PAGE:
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They hold in review those great essentials upon which we profess to stake our all, and stand forth as witnesses and monuments of these glorious transactions. Words are liable to be frittered away, and men, who have the talent of torturing, can twist them as they please; but actions, like figures, are permanent; two and two will stand for four, and if the artful casuist should rack his brains out he cannot prove it to the contrary. It was to perpetuate the deliverance from the Egyptian bondage, that the passover was kept; the feast of tabernacles reminded them of the Israelites dwelling in tents in the wilderness; and the pentecost, the giving of the law on mount Sinai; and if the remembrance of these notable transactions was carefully kept up by those regular feasts, much more those important concerns respecting our eternal redemption, A time might come when infidels would deny that Christ ever came to redeem a lost world, and that all which is said of the important affair, only fiction invented to deceive; but the annual commemorations keep up the sacred remembrance till the Lord shall come to judge the world.

As to the abuse of those Seasons, it is a proof of human depravity; for what is it which man hath not found out the art of abusing? If we lay aside every thing which he abuses, we must lay aside eating

and drinking; for what is gluttony and drunkenness but an abuse of those necessary ·aliments so needful in human life? I flatter myself the ensuing Discourses will have some tendency to impress the design of those solemn Institutions upon our minds, that the original intention may be fully accomplished in each of us to the honour of him who came to seek and save that which was lost. We need reminding of these important events, for we are apt to forget them, and therefore the annual return of these Festivals is intended as to be standing memorials till time shall be no more.

The substance of the ensuing Discourses has been delivered in several large towns, and I flatter myself not only with acceptance, but with a degree of edification, which incourages me to hope that they will not be read in vain. It is true, no man can convey that warm animation to paper which he may feel in his own Soul when in the pulpit; his action, his emphasis, and what he feels in his own mind, namely, the unction from above, are all calculated to impress an energy upon the hearers which cannot be expected in the reader; and yet reading is exceedingly profitable, and has this advantage even over hearing, viz. if a sentence is not at first understood, the reader can look it over again, whereas he cannot stop the speaker to repeat it over again: yet it is of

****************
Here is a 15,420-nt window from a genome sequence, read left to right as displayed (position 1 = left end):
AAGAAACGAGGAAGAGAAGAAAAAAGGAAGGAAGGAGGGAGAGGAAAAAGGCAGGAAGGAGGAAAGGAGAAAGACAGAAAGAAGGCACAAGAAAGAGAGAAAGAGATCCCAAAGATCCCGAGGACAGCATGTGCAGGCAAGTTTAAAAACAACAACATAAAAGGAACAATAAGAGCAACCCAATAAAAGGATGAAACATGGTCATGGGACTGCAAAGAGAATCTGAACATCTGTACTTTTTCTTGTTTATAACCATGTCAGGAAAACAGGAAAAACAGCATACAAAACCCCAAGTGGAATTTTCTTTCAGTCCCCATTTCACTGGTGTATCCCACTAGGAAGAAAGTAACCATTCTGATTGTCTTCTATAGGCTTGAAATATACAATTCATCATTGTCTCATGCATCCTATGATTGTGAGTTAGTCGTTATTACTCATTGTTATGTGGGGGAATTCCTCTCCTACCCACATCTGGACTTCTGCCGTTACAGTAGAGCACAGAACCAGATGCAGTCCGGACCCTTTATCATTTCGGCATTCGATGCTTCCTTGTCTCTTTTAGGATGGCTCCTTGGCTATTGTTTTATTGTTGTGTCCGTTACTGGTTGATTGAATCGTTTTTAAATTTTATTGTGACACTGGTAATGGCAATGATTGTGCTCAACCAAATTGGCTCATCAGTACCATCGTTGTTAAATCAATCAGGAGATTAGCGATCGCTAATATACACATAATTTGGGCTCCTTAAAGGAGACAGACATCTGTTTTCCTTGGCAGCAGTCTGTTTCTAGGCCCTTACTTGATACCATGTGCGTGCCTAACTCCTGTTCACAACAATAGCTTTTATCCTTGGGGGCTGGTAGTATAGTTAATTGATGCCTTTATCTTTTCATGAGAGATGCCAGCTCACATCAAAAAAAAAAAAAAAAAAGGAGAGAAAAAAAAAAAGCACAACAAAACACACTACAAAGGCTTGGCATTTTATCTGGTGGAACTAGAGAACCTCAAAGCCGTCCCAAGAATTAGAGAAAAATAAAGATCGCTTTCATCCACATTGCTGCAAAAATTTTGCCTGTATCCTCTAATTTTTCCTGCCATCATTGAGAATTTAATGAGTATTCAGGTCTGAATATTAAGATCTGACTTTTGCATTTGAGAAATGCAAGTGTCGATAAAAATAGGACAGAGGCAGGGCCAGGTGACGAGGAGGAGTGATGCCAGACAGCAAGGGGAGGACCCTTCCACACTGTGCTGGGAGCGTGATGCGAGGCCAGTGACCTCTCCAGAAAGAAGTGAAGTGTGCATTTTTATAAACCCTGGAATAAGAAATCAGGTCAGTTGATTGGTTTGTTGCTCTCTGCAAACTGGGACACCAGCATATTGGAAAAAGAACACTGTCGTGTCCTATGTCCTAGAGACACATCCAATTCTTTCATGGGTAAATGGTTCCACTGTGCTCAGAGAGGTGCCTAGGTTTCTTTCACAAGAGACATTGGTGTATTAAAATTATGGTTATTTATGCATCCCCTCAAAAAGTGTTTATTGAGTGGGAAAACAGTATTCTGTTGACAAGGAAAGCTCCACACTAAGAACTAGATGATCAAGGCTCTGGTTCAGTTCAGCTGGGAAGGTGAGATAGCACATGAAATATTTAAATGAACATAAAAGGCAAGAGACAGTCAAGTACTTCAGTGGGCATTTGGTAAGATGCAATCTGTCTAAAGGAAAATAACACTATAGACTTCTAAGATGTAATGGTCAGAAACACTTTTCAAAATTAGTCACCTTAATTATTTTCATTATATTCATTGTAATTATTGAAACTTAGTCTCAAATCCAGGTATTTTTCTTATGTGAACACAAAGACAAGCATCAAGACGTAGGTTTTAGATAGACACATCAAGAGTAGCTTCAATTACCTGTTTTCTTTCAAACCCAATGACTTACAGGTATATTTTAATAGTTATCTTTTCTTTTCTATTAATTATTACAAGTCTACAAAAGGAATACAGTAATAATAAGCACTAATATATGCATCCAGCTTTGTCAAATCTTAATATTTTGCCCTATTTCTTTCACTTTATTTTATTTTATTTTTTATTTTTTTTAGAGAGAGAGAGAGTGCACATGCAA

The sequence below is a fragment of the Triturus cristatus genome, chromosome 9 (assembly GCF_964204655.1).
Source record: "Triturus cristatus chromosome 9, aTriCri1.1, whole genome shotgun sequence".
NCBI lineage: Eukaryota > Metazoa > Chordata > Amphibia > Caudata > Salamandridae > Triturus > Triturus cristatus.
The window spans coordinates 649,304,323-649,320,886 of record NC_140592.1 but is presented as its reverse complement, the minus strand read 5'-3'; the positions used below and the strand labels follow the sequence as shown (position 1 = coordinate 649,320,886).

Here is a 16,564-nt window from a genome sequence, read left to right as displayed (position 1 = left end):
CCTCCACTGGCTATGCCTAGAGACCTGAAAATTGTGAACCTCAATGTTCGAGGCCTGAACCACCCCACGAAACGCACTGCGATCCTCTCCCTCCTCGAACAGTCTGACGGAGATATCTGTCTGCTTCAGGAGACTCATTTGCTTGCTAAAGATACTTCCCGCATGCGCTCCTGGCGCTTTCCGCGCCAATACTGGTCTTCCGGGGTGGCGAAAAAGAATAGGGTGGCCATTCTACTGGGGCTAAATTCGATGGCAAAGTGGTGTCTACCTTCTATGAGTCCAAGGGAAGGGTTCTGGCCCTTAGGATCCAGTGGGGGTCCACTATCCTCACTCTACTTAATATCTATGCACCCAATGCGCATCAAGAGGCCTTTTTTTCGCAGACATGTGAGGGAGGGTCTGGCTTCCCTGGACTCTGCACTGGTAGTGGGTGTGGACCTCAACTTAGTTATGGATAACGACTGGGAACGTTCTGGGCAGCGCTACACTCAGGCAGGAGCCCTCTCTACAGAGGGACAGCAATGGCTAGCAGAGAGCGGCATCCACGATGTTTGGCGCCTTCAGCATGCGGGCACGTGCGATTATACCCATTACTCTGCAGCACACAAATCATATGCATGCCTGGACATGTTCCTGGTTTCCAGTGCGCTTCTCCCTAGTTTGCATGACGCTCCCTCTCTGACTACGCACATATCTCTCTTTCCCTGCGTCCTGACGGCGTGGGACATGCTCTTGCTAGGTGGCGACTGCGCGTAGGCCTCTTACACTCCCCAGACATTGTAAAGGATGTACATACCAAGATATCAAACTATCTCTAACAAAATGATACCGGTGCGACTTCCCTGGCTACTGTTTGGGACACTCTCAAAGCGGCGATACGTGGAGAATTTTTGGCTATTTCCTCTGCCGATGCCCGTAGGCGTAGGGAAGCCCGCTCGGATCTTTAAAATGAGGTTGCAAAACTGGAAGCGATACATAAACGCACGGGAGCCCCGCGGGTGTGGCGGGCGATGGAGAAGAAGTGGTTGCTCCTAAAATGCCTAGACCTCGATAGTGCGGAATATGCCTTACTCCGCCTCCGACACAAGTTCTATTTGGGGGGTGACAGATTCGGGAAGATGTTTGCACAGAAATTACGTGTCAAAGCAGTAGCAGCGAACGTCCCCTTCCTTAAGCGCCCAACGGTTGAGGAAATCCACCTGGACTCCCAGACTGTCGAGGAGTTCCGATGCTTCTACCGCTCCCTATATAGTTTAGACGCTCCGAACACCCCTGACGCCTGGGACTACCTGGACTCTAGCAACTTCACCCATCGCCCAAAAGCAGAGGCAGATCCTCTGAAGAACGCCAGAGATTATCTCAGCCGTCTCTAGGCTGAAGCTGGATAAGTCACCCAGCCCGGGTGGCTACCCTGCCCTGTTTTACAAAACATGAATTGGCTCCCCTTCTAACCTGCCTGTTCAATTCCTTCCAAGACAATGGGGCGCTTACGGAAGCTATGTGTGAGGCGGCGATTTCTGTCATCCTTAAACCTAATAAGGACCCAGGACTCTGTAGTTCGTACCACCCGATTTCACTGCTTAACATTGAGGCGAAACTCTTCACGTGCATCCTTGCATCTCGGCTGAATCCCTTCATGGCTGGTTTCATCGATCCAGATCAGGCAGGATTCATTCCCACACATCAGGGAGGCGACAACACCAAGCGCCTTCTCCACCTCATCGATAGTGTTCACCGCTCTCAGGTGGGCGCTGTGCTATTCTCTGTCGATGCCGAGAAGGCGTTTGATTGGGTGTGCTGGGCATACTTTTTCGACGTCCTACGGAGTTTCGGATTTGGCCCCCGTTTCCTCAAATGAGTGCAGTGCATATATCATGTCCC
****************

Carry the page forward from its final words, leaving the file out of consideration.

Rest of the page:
considerable advantage to read the Writings, and especially Sermons, of such as we have been accustomed to hear; for although they may be absent or dead, yet we are in effect hearing them speak. Reading is a great help to the understanding, and such as neglect it are seldom remarkable in that respect, and only hear Sermons with their passions, and the impression which is made that way is soon worn off; and hence it is that we have so many stony ground hearers.

My principal design in publishing the following Sermons is the same as was that of preaching them, viz. that of impressing upon the minds of my readers the importance of those glorious events which these seasons commemorate. If that is fully accomplished the great end of the author is fully ascertained.

Manchester, February 3, 1812.



Luke ii. 14.


THE works of God are great, and sought

out by all such as have pleasure therein. And we may easily observe, there are two grand ends to be answered in every thing which God has made: one is, his own glory; this is evidently manifest in the whole creation; and therefore the heavens declare the glory of God, and the firmament sheweth his handy work. Hence it is, that David's animating address in the three last Psalms is replete with beauty and propriety, in which he calls upon the whole creation, animate or inanimate, to form one grand chorus of praise to him who from nothing hath called them into existence; and closes

the whole with, Let every thing that hath breath praise the Lord. Praise ye the Lord.

THE other circumstance pointed out in the works of God is, the happiness of his creatures. This is manifest to every attentive mind. It is true, that Sin has deranged the beautiful order and sweet harmony which we believe subsisted in the beginning when the deity beheld his works, and with a smile of complaisance pronounced them very good. But even in their present mutilated state, even in ruins, there is so much left through the covenant of redemption as to confirm what has already been hinted. God has adapted comforts to every creature, though they are to be obtained through labour and toil, and especially in the case of the human race. Infinite wisdom has made all the elements, the earth, the air, the fire and water contribute to his felicity, and innumerable animals of various sorts pay their tribute to our happiness and comfort, both to our food and medicine, to our raiment and habitations.

If we survey the economy of providence, the very same reasoning holds good. If he bless, or if he chastise, all is for the same valuable end. Even when he afflicts, it is for our profit; and as a father pities his children, children that have infirmities, so the Lord pitieth them that fear him. He still

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